Why choose ViewComponent over Rails partials


ViewComponent, inspired by React, was introduced at RailsConf 2019. It gives better data flow, easier to test views and cleaner view code.

There were a few other options before ViewComponent (and few after), but with the backing of GitHub, ViewComponent is my tool of choice (heck, Rails Designer is built with it!).

Is it also something you should consider? After all, Rails comes with partials and helpers out-of-the-box. Why add another dependency?

So, first off, the pros and cons of View Component:


  • improved code organization
  • performance improvements
  • extending and composing


  • another dependency
  • over-engineering trap
  • learning curve

Why not use partials and helpers?

Partials and helpers are first-party citizens in any Rails app. Developers know them and have used them for years. I’d say: use them. I default to partials. And only move to a ViewComponent when I need to some more advanced wrangling of data. This is where Rails conventions usually dictate to use helpers, or—more fancy—decorators or presenters.

The biggest issue with helpers is that they are global. That name-method you defined in UserHelper is available in all views and partial, not just to magical user object only. Conventions on naming could help here, but that’s not ideal.

Improved performance

ViewComponent are noticeable faster than partials. This boost is primarily attributed to the pre-compilation of all ViewComponent templates at application startup, as opposed to the runtime (like partials). The improvements are most notable with lots of embedded Ruby.

ViewComponent claim they are ~10× faster than partials in real-world use-cases. Testing components are quicker too (or maybe testing traditional Rails views are slow!).

It must be said that if you run a small to medium-sized Rails app, this doesn’t apply to you.

How does ViewComponent work?

Typically components live in app/components and look like this (examples taking from the ViewComponent docs):

class MessageComponent < ViewComponent::Base
  erb_template <<-ERB

Hello, <%= @name %>!

ERB def initialize(name:) @name = name end end

And are instantiated like so:

<%= render(MessageComponent.new(name: "World"))

A test could then look like this:

require "test_helper"

class MessageComponentTest < ViewComponent::TestCase
  def test_render_component
    render_inline(ExampleComponent.new(name: "Hello, World!"))

    assert_text("Hello, World!")

More advanced UI components

As ViewComponent are simply just plain Ruby objects, you can extend them or use composition. Making your components more reusable and dry up some code. Next to you can use “slots”, ”collections” and “conditional rendering”.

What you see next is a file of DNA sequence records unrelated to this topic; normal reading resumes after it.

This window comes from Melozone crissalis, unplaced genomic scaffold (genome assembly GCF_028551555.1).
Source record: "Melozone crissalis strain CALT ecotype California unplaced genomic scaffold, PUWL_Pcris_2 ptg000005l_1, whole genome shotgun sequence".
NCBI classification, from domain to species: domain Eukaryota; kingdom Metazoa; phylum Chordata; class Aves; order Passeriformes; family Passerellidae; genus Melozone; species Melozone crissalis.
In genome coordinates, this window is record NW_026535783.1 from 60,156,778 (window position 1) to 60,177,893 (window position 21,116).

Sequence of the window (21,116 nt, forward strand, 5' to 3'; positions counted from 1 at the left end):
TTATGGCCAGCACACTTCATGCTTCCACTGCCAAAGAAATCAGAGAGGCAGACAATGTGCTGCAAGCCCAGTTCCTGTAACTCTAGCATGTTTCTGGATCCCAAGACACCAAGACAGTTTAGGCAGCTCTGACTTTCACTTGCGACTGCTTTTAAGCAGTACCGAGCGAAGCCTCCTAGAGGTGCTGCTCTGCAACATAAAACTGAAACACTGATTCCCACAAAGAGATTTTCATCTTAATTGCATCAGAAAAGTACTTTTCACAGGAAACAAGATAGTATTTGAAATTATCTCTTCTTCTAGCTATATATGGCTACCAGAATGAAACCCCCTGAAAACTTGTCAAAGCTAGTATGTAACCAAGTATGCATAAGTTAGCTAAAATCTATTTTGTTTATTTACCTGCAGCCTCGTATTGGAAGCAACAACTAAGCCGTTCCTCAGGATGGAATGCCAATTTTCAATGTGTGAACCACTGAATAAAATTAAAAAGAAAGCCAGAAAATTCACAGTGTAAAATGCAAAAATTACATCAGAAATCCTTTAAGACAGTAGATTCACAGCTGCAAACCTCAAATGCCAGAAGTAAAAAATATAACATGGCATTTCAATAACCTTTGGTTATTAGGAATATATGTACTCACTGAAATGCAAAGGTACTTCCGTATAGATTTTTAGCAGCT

I’ve come to really use slots quite often. Once you know when to use them, you see ways to use them all the time (if you checked the components from Rails Designer you know what I mean).

Some examples:

  • PageHeadingComponent; with optional page actions (think: “Create” and “View”)
  • ModalComponent, optional heading element

ViewComponent comes with two flavors: renders_one and renders_many. Take a look at the following example:

# blog_component.rb
class BlogComponent < ViewComponent::Base
  renders_one :header
  renders_many :posts
<%# blog_component.html.erb %>

<⁠%= header %>

<⁠% posts.each do |post| %> <⁠%= post %> <⁠% end %>
<%# index.html.erb %>
<⁠%= render BlogComponent.new do |component| %>
  <⁠% component.with_header do %>
    <⁠%= link_to "My blog", root_path %>
  <⁠% end %>

  <⁠% BlogPost.all.each do |blog_post| %>
    <⁠% component.with_post do %>
      <⁠%= link_to blog_post.name, blog_post.url %>
    <⁠% end %>
  <⁠% end %>
<⁠% end %>

This is a very simple example. Take a look at the docs for more details.


Just like Rails’ partials, ViewComponent supports collections too. Take this example:

<%= render(ProductComponent.with_collection(@products)) %>
class ProductComponent < ViewComponent::Base
  def initialize(product:)
    @product = product

I tend not to use collections all too much. Imagine the ProductComponent template like this to go with the above component class:

  <%= @product.name %>

Besides not being valid HTML. I now need to remember to manually wrap the component with

    -element. Potentially missing some important CSS classes too. No good. I prefer to instead loop over the collection manually inside the component. Keeping things tidy and contained.

    Conditional rendering

    This is a feature I often use. Instead of wrapping a partial in a conditional:

    <% unless Current.user.subscribed? %>
      <⁠%= render partial: "subscribe_form", locals: { user: Current.user} %>
    <% end %>

    You instantiate the component:

    <%= render SubscribeFormComponent.new(user: Current.user) %>

    and add the render? method in the component class:

    class SubscribeFormComponent < ViewComponent::Base
      # …
      def render?

    Based on the conditional the component is then rendered or not. This clean up the view quite a bit, don’t you think?

    These are a few of the upsides to me of using ViewComponent instead of partials. It’s not an all-or-nothing situation, most of my Rails apps still use a fair amount of partials. But they need to be simple; no extra view logic needed. I otherwise move it to a ViewComponent.

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